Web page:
Many rural residents in Iowa rely on private wells as their source of water for drinking, cooking, washing clothes, and watering livestock. Even if your well and the area around it have remained unchanged, it is important to test water annually for indicators of contamination, including nitrate and bacteria, to ensure the water is safe to drink.
The U.S. Fish and Wildlife Service recently announced an extension of the deadline to determine whether the monarch butterfly is warranted for listing under the Endangered Species Act. The new deadline, December 15, 2020, was originally June 30, 2019. Despite the delay, conservation efforts to help the monarch survive and thrive are important as ever.
Wild turkey. Ring-necked pheasant. Trumpeter swan. Turkey vulture. Northern bobwhite. These are the remarkable birds of Iowa's rural landscapes. They're large, conspicuous, and broadly recognized. These species, and a few more, are those most associated with rural life and synonymous with our experience on the farm. However, I submit that to the trained eye, and ear, the bird that most symbolizes Iowa's countryside is not these charismatic familiar species, but rather, the unremarkable yet fascinatingly remarkable Dickcissel.
Are you interested in taking a beekeeping class this winter? The Iowa Honey Producers Association offers classes throughout the state.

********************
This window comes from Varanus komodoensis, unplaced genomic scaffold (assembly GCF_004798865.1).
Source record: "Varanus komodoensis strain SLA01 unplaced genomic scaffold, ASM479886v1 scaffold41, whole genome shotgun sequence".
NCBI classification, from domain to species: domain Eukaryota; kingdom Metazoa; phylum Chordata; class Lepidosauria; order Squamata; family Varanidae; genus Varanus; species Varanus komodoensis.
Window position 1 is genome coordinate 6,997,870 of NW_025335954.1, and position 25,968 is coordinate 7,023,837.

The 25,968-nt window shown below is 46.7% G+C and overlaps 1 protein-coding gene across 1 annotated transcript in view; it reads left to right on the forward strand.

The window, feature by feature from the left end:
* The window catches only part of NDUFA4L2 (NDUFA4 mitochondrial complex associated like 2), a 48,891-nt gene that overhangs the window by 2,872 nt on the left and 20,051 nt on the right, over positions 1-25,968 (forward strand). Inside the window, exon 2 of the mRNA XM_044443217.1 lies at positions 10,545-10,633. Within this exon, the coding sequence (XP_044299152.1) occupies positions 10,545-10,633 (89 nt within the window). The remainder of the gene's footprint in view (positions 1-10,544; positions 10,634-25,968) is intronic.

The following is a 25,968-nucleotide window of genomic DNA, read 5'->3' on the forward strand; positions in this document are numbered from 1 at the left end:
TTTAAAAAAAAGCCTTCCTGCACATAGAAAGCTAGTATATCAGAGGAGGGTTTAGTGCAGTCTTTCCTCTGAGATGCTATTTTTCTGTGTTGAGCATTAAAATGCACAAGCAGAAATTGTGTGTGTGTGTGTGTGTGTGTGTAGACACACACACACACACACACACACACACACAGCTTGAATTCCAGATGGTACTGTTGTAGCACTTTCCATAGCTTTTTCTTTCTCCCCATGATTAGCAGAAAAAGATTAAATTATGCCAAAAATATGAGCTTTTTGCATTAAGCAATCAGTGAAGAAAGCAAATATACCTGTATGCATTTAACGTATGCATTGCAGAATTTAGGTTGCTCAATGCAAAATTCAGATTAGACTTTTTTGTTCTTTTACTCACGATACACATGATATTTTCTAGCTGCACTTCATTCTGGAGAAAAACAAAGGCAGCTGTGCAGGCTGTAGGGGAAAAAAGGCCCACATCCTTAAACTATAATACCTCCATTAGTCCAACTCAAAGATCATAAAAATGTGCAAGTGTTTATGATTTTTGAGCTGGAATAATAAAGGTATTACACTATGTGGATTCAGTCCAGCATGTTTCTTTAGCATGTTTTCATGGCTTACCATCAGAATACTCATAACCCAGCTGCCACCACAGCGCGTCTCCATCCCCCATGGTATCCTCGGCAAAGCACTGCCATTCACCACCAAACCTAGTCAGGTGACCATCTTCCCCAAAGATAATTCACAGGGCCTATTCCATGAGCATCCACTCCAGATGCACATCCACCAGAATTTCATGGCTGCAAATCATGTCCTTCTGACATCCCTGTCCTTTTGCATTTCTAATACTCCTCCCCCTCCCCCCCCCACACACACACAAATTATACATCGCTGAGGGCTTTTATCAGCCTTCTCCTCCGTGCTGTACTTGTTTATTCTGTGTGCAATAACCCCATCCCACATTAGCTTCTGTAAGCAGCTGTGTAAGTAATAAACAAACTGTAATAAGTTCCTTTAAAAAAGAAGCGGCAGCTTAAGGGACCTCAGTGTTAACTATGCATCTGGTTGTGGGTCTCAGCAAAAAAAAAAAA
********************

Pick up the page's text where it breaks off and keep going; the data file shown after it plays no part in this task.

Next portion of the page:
Many of the key agricultural and taxation developments in 2018 continue to significantly impact agricultural producers, and we will continue to monitor these evolving issues as we head into 2019. Happy New Year!
Minimizing the potential for barn fires is good risk management for small farms and acreages with livestock, hay, straw, etc., stored in a barn.
For many of us, conservation is our way of life. Finding ways to connect with and improve the land, the soil, the water, and wildlife consumes our thoughts and free time. If you have someone in your life that shares that same passion, here’s a few ideas for brightening their holiday season.
After a relatively warm and dry mid-summer, rainfall returned to the state during the last weeks of August into early September. Warmer than normal conditions are expected to continue across the state during September.
New challenges for deer management are on the horizon. Chronic Wasting Disease or CWD is a neurological disease that affects white-tailed deer and other members of the deer family.
Treasury and the IRS released IRC § 199A proposed regulations, REG-107892-18, on August 8, 2018. These are proposed regulations, but taxpayers can rely on them until final rules are adopted.